American Bank of Allentown said it had record net income for 2022 as it announces its earnings for the year ended Dec. 31.
According to a release, net income for the year was $10.12 million, or $1.57 per diluted share, an increase of $12,000 or 0.1%, compared to net income of $10.10 million, or $1.68 per diluted share, reported for the year ended Dec. 31, 2021.
President and CEO Mark Jaindl said net income increased to a record level for the year even though there was non-recurring income recorded in 2021 of $2 million after tax from participation in the SBA’s Paycheck Participation Program (“PPP”) that did not occur in 2022.
However, earnings per diluted share decreased as a result of the increase in common shares outstanding due to the conversion of trust preferred shares into common shares.
Total assets increased $78.1 million or 9.2% to $927.3 million as of the year’s end compared to $849.2 million as of Dec. 31, 2021.
Net loans increased $47.1 million or 7.8% from Dec. 31, 2021.
Total deposits increased $6.6 million or 1.0% from December 31, 2021. Investment securities available-for-sale increased $122.6 million or 157.5% and short-term borrowings increased $64.3 million or 171.6% from December 31, 2021.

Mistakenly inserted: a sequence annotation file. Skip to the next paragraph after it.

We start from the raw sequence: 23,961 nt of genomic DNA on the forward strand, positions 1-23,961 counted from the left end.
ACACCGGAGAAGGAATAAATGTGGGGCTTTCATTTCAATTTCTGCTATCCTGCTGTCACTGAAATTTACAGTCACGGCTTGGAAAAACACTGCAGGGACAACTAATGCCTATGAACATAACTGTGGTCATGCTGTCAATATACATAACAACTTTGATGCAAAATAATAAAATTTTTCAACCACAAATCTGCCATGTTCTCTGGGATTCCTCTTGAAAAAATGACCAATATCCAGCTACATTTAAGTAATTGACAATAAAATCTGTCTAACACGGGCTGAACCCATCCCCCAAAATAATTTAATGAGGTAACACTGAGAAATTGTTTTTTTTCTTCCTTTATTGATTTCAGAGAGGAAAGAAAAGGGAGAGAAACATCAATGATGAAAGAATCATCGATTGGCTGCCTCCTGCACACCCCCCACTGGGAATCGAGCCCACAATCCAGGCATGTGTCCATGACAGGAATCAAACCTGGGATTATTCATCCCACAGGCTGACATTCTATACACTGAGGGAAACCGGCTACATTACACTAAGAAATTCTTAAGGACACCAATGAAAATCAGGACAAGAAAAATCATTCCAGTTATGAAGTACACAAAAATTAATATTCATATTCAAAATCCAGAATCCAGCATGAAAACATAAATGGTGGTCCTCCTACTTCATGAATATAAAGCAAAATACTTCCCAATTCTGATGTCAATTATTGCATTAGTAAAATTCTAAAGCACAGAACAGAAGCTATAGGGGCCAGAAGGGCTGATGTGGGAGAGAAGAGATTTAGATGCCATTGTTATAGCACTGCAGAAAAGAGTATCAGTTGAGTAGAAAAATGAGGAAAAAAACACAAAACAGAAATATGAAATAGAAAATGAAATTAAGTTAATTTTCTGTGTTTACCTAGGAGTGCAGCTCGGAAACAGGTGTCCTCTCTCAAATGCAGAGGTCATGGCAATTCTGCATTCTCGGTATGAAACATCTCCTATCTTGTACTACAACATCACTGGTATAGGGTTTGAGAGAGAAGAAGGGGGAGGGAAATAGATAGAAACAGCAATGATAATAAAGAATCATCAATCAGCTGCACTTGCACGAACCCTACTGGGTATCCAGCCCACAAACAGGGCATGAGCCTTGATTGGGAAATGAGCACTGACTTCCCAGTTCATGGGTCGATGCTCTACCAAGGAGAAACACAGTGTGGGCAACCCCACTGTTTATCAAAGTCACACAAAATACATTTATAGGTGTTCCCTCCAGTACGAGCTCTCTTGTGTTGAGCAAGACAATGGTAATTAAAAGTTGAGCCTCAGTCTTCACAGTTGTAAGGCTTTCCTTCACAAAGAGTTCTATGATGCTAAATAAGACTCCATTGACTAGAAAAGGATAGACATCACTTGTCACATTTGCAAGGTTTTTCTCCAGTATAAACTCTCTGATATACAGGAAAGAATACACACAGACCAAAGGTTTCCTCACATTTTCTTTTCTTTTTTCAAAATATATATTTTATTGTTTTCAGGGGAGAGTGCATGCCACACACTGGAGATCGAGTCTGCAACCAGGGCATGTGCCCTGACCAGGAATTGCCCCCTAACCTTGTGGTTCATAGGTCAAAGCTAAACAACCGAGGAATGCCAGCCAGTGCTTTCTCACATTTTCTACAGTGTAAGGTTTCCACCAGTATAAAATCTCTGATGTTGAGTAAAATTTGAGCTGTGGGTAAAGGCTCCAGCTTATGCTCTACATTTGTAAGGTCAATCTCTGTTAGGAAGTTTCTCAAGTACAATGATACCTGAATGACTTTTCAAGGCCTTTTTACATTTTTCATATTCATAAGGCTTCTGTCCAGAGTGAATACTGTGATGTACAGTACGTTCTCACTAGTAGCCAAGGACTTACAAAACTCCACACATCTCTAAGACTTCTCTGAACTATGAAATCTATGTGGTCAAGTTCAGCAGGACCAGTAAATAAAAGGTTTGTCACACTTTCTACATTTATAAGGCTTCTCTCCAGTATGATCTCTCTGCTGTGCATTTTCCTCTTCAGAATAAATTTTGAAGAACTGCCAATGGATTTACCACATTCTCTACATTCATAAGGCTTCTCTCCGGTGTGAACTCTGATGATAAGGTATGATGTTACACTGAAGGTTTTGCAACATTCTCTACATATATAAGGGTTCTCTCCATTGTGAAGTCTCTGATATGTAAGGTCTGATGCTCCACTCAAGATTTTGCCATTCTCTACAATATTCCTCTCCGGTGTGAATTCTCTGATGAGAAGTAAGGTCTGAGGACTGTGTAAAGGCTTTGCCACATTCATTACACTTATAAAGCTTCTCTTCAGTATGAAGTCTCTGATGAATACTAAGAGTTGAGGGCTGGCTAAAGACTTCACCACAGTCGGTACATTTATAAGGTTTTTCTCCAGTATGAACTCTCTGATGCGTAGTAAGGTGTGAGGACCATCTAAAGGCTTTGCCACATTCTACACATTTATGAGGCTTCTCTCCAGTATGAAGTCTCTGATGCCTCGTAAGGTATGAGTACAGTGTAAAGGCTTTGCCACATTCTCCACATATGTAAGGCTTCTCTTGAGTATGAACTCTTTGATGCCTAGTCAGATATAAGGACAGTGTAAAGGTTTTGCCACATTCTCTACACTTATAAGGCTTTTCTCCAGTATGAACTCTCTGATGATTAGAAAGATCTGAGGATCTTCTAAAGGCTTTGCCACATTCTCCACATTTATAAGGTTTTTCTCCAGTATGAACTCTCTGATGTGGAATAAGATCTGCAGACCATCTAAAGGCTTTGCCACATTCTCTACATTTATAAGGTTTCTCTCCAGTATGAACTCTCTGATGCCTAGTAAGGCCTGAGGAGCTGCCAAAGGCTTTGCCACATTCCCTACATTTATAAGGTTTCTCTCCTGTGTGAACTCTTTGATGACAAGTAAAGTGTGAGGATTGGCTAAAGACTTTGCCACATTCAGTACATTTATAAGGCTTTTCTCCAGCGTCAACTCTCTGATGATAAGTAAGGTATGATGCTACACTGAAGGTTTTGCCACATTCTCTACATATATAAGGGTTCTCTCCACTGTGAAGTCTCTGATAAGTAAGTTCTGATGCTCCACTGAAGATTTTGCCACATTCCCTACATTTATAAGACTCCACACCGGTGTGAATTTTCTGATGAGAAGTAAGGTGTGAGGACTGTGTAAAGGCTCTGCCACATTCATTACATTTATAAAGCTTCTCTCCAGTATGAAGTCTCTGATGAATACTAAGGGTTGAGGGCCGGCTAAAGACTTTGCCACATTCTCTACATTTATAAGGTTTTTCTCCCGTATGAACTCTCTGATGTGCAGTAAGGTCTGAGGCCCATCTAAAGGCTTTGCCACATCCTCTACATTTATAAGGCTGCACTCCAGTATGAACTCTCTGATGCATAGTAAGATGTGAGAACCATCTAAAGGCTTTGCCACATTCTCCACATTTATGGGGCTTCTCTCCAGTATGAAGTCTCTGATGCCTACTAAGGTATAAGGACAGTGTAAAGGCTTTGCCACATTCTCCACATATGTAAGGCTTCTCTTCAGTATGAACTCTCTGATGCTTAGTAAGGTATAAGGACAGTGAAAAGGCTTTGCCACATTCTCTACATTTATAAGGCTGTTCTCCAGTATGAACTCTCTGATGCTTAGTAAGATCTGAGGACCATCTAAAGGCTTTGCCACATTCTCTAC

We are pleased with the growth we experienced in 2022, highlighted by the increase in our loan portfolio, as well as the improvement in our investment portfolio yield, which was integral to the increase we experienced in interest income. Our entire team is to be commended for their efforts to make our 25th anniversary a memorable one for our customers, shareholders, and community,” said Jaindl.
Return on average assets for the year decreased to 1.13% from 1.28% for the same period in 2021.
Return on average equity for the year was 12.71% compared to 14.40% for the same period in 2021.
The declines in the foregoing ratios were the result of an increase in average total assets and average equity during the year 2022, Jaindl said.
“As we enter 2023, American Bank will continue to closely monitor the risks that can accompany rising inflation and increasing interest rates,” Jaindl said. “While inflation appears to have peaked in 2022, short-term interest rates may experience some additional increases in the first half of 2023, before receding in the second half of the year. We have positioned our balance sheet to mitigate those risks and will focus our attention on growth opportunities when available.”